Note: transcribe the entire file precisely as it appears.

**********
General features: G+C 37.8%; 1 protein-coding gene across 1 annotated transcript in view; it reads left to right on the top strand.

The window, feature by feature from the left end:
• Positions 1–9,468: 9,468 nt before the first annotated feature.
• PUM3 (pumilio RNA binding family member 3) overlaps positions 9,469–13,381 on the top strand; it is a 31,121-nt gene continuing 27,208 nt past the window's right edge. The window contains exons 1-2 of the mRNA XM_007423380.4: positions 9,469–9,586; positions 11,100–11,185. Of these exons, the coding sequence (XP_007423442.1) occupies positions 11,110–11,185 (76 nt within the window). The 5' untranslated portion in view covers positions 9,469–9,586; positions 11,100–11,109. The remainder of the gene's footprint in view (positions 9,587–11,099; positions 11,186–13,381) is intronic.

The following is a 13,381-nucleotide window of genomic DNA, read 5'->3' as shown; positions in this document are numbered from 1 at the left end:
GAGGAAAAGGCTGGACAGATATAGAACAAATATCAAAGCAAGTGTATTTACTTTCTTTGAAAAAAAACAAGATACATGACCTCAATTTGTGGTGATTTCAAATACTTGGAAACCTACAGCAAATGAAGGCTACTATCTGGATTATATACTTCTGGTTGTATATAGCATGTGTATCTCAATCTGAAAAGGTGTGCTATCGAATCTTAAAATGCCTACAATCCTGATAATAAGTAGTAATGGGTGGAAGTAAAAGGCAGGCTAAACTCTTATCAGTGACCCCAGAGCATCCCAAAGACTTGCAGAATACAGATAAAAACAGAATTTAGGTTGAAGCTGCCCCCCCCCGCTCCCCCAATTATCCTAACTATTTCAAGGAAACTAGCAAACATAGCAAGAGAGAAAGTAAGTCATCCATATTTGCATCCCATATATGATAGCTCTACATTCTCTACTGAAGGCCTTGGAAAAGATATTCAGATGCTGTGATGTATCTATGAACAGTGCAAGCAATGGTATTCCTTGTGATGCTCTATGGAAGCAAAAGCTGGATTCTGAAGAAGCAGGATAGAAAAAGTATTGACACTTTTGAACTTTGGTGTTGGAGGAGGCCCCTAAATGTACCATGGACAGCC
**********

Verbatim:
General features: G+C 37.8%; 1 protein-coding gene across 1 annotated transcript in view; it reads left to right on the top strand.

The window, feature by feature from the left end:
• Positions 1–9,468: 9,468 nt before the first annotated feature.
• PUM3 (pumilio RNA binding family member 3) overlaps positions 9,469–13,381 on the top strand; it is a 31,121-nt gene continuing 27,208 nt past the window's right edge. The window contains exons 1-2 of the mRNA XM_007423380.4: positions 9,469–9,586; positions 11,100–11,185. Of these exons, the coding sequence (XP_007423442.1) occupies positions 11,110–11,185 (76 nt within the window). The 5' untranslated portion in view covers positions 9,469–9,586; positions 11,100–11,109. The remainder of the gene's footprint in view (positions 9,587–11,099; positions 11,186–13,381) is intronic.

The following is a 13,381-nucleotide window of genomic DNA, read 5'->3' as shown; positions in this document are numbered from 1 at the left end:
GAGGAAAAGGCTGGACAGATATAGAACAAATATCAAAGCAAGTGTATTTACTTTCTTTGAAAAAAAACAAGATACATGACCTCAATTTGTGGTGATTTCAAATACTTGGAAACCTACAGCAAATGAAGGCTACTATCTGGATTATATACTTCTGGTTGTATATAGCATGTGTATCTCAATCTGAAAAGGTGTGCTATCGAATCTTAAAATGCCTACAATCCTGATAATAAGTAGTAATGGGTGGAAGTAAAAGGCAGGCTAAACTCTTATCAGTGACCCCAGAGCATCCCAAAGACTTGCAGAATACAGATAAAAACAGAATTTAGGTTGAAGCTGCCCCCCCCCGCTCCCCCAATTATCCTAACTATTTCAAGGAAACTAGCAAACATAGCAAGAGAGAAAGTAAGTCATCCATATTTGCATCCCATATATGATAGCTCTACATTCTCTACTGAAGGCCTTGGAAAAGATATTCAGATGCTGTGATGTATCTATGAACAGTGCAAGCAATGGTATTCCTTGTGATGCTCTATGGAAGCAAAAGCTGGATTCTGAAGAAGCAGGATAGAAAAAGTATTGACACTTTTGAACTTTGGTGTTGGAGGAGGCCCCTAAATGTACCATGGACAGCC